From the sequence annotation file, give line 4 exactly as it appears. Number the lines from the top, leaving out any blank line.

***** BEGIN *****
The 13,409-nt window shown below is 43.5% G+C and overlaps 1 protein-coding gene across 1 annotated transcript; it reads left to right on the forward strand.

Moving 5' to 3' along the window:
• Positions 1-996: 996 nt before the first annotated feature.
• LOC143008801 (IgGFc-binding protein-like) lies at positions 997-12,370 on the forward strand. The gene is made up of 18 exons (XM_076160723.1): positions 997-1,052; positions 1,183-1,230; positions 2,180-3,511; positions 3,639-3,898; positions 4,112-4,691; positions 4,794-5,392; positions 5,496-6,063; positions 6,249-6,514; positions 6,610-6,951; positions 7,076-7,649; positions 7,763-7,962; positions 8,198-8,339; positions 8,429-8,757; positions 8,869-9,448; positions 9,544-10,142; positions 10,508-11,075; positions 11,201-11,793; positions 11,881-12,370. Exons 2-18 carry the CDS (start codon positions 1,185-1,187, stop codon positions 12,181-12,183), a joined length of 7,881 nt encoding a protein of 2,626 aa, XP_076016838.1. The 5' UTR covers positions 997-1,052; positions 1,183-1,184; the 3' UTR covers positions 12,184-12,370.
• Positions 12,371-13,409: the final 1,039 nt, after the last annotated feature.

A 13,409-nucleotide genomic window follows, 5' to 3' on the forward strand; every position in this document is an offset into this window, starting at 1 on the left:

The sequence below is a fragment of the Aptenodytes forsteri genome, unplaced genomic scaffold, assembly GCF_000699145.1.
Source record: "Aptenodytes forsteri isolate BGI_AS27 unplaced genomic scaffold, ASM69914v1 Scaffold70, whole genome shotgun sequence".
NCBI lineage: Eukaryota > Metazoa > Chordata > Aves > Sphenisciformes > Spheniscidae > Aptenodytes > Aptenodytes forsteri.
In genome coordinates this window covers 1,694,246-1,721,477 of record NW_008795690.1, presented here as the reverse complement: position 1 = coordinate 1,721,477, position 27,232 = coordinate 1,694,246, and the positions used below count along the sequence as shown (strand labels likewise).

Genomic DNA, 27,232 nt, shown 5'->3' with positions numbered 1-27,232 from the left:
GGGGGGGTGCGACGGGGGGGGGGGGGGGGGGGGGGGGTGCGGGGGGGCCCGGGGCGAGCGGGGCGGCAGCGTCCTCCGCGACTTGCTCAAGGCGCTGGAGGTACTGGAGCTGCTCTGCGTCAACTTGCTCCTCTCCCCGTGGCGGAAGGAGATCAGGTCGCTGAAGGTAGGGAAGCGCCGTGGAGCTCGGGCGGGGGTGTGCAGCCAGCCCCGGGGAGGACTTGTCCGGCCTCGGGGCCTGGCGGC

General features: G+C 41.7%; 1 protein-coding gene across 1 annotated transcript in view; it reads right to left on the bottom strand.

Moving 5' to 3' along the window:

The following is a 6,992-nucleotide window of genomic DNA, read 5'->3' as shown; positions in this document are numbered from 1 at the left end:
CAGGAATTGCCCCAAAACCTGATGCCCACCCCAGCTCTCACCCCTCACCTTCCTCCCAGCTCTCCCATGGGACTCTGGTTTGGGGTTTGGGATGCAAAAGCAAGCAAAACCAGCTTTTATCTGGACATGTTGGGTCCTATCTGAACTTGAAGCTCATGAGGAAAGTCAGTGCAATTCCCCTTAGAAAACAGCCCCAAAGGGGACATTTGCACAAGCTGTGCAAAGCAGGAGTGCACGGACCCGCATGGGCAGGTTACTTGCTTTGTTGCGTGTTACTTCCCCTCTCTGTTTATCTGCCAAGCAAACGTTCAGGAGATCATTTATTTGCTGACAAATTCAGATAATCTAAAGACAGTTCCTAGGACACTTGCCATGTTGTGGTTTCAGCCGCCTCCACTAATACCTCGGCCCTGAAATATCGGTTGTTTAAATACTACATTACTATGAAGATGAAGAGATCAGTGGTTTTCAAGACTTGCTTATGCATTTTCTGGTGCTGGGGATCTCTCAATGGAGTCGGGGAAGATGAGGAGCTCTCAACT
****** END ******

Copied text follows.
• LOC143008801 (IgGFc-binding protein-like) lies at positions 997-12,370 on the forward strand. The gene is made up of 18 exons (XM_076160723.1): positions 997-1,052; positions 1,183-1,230; positions 2,180-3,511; positions 3,639-3,898; positions 4,112-4,691; positions 4,794-5,392; positions 5,496-6,063; positions 6,249-6,514; positions 6,610-6,951; positions 7,076-7,649; positions 7,763-7,962; positions 8,198-8,339; positions 8,429-8,757; positions 8,869-9,448; positions 9,544-10,142; positions 10,508-11,075; positions 11,201-11,793; positions 11,881-12,370. Exons 2-18 carry the CDS (start codon positions 1,185-1,187, stop codon positions 12,181-12,183), a joined length of 7,881 nt encoding a protein of 2,626 aa, XP_076016838.1. The 5' UTR covers positions 997-1,052; positions 1,183-1,184; the 3' UTR covers positions 12,184-12,370.